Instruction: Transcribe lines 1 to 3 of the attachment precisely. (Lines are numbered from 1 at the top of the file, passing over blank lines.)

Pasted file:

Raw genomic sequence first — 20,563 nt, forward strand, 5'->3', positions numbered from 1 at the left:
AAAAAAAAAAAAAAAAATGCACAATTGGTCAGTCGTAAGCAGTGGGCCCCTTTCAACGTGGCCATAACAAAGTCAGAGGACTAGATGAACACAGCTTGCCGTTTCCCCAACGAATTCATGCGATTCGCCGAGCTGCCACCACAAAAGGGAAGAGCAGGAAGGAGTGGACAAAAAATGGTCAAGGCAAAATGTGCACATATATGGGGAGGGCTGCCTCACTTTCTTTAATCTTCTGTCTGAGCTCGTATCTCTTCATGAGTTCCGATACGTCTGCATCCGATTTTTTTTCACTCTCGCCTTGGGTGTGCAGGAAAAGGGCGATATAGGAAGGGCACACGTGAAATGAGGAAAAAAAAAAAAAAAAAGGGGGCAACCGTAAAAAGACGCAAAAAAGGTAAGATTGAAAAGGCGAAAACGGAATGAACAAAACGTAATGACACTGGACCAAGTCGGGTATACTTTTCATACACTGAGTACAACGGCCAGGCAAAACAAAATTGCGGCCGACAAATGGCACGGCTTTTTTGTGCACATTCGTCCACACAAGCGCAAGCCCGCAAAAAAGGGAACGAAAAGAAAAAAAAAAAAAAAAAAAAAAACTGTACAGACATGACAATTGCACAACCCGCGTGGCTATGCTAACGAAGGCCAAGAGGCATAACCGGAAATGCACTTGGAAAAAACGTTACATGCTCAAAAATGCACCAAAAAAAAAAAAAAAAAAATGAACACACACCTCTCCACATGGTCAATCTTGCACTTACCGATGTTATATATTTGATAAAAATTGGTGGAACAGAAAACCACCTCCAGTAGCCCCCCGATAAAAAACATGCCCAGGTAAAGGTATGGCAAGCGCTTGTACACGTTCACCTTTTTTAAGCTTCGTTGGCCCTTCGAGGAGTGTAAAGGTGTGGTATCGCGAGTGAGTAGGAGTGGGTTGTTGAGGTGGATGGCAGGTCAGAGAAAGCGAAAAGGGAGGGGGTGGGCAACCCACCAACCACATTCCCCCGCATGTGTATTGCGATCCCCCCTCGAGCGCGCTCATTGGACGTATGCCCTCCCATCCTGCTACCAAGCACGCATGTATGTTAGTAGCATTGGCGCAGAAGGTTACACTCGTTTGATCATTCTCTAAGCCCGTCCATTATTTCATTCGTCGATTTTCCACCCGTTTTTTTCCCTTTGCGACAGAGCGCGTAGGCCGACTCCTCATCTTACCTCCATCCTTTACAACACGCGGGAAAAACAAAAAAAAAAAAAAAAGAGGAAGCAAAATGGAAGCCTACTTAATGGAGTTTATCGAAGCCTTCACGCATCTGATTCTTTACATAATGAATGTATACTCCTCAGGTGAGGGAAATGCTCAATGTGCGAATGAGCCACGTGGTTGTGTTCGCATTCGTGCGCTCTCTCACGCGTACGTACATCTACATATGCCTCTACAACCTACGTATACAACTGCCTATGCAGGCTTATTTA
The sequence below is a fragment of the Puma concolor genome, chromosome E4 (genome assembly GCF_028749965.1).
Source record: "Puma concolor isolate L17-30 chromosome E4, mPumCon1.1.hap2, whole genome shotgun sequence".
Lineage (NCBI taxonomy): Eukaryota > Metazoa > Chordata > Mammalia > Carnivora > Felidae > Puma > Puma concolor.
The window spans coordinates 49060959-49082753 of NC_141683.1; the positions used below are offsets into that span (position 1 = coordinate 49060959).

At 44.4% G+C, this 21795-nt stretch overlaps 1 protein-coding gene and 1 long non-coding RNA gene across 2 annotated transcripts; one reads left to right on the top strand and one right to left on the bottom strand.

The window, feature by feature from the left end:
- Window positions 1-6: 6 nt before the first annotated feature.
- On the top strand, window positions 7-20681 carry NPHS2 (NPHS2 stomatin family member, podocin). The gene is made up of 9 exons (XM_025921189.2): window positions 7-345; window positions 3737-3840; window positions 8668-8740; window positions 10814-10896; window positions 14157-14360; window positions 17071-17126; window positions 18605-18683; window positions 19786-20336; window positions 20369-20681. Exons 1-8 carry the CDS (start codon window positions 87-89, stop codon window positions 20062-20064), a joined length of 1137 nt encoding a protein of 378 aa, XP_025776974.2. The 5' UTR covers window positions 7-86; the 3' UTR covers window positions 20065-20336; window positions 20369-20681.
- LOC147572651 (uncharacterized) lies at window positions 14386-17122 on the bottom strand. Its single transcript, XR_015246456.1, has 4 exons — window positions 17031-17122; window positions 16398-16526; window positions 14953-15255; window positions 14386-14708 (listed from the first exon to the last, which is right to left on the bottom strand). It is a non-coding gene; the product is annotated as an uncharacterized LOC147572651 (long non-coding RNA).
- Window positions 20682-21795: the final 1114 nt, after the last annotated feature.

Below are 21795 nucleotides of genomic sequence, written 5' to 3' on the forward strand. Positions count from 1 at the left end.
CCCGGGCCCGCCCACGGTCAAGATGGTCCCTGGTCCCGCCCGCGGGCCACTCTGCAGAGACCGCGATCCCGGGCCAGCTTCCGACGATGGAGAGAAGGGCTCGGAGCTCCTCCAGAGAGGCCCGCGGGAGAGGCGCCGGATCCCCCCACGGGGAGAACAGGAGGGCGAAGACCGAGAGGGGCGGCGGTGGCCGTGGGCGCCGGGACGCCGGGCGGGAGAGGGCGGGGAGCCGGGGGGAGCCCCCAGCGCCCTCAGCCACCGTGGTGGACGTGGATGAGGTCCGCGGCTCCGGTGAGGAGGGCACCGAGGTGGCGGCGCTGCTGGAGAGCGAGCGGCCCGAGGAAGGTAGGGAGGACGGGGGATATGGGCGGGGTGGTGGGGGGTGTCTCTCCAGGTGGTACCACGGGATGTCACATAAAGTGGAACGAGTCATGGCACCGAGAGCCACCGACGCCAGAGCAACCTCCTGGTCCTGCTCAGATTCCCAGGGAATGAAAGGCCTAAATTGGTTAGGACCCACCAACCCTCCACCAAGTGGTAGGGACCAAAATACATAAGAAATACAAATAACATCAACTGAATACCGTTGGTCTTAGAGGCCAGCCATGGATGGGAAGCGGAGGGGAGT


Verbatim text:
Raw genomic sequence first — 20,563 nt, forward strand, 5'->3', positions numbered from 1 at the left:
AAAAAAAAAAAAAAAAATGCACAATTGGTCAGTCGTAAGCAGTGGGCCCCTTTCAACGTGGCCATAACAAAGTCAGAGGACTAGATGAACACAGCTTGCCGTTTCCCCAACGAATTCATGCGATTCGCCGAGCTGCCACCACAAAAGGGAAGAGCAGGAAGGAGTGGACAAAAAATGGTCAAGGCAAAATGTGCACATATATGGGGAGGGCTGCCTCACTTTCTTTAATCTTCTGTCTGAGCTCGTATCTCTTCATGAGTTCCGATACGTCTGCATCCGATTTTTTTTCACTCTCGCCTTGGGTGTGCAGGAAAAGGGCGATATAGGAAGGGCACACGTGAAATGAGGAAAAAAAAAAAAAAAAAGGGGGCAACCGTAAAAAGACGCAAAAAAGGTAAGATTGAAAAGGCGAAAACGGAATGAACAAAACGTAATGACACTGGACCAAGTCGGGTATACTTTTCATACACTGAGTACAACGGCCAGGCAAAACAAAATTGCGGCCGACAAATGGCACGGCTTTTTTGTGCACATTCGTCCACACAAGCGCAAGCCCGCAAAAAAGGGAACGAAAAGAAAAAAAAAAAAAAAAAAAAAAACTGTACAGACATGACAATTGCACAACCCGCGTGGCTATGCTAACGAAGGCCAAGAGGCATAACCGGAAATGCACTTGGAAAAAACGTTACATGCTCAAAAATGCACCAAAAAAAAAAAAAAAAAAATGAACACACACCTCTCCACATGGTCAATCTTGCACTTACCGATGTTATATATTTGATAAAAATTGGTGGAACAGAAAACCACCTCCAGTAGCCCCCCGATAAAAAACATGCCCAGGTAAAGGTATGGCAAGCGCTTGTACACGTTCACCTTTTTTAAGCTTCGTTGGCCCTTCGAGGAGTGTAAAGGTGTGGTATCGCGAGTGAGTAGGAGTGGGTTGTTGAGGTGGATGGCAGGTCAGAGAAAGCGAAAAGGGAGGGGGTGGGCAACCCACCAACCACATTCCCCCGCATGTGTATTGCGATCCCCCCTCGAGCGCGCTCATTGGACGTATGCCCTCCCATCCTGCTACCAAGCACGCATGTATGTTAGTAGCATTGGCGCAGAAGGTTACACTCGTTTGATCATTCTCTAAGCCCGTCCATTATTTCATTCGTCGATTTTCCACCCGTTTTTTTCCCTTTGCGACAGAGCGCGTAGGCCGACTCCTCATCTTACCTCCATCCTTTACAACACGCGGGAAAAACAAAAAAAAAAAAAAAAGAGGAAGCAAAATGGAAGCCTACTTAATGGAGTTTATCGAAGCCTTCACGCATCTGATTCTTTACATAATGAATGTATACTCCTCAGGTGAGGGAAATGCTCAATGTGCGAATGAGCCACGTGGTTGTGTTCGCATTCGTGCGCTCTCTCACGCGTACGTACATCTACATATGCCTCTACAACCTACGTATACAACTGCCTATGCAGGCTTATTTA
The sequence below is a fragment of the Puma concolor genome, chromosome E4 (genome assembly GCF_028749965.1).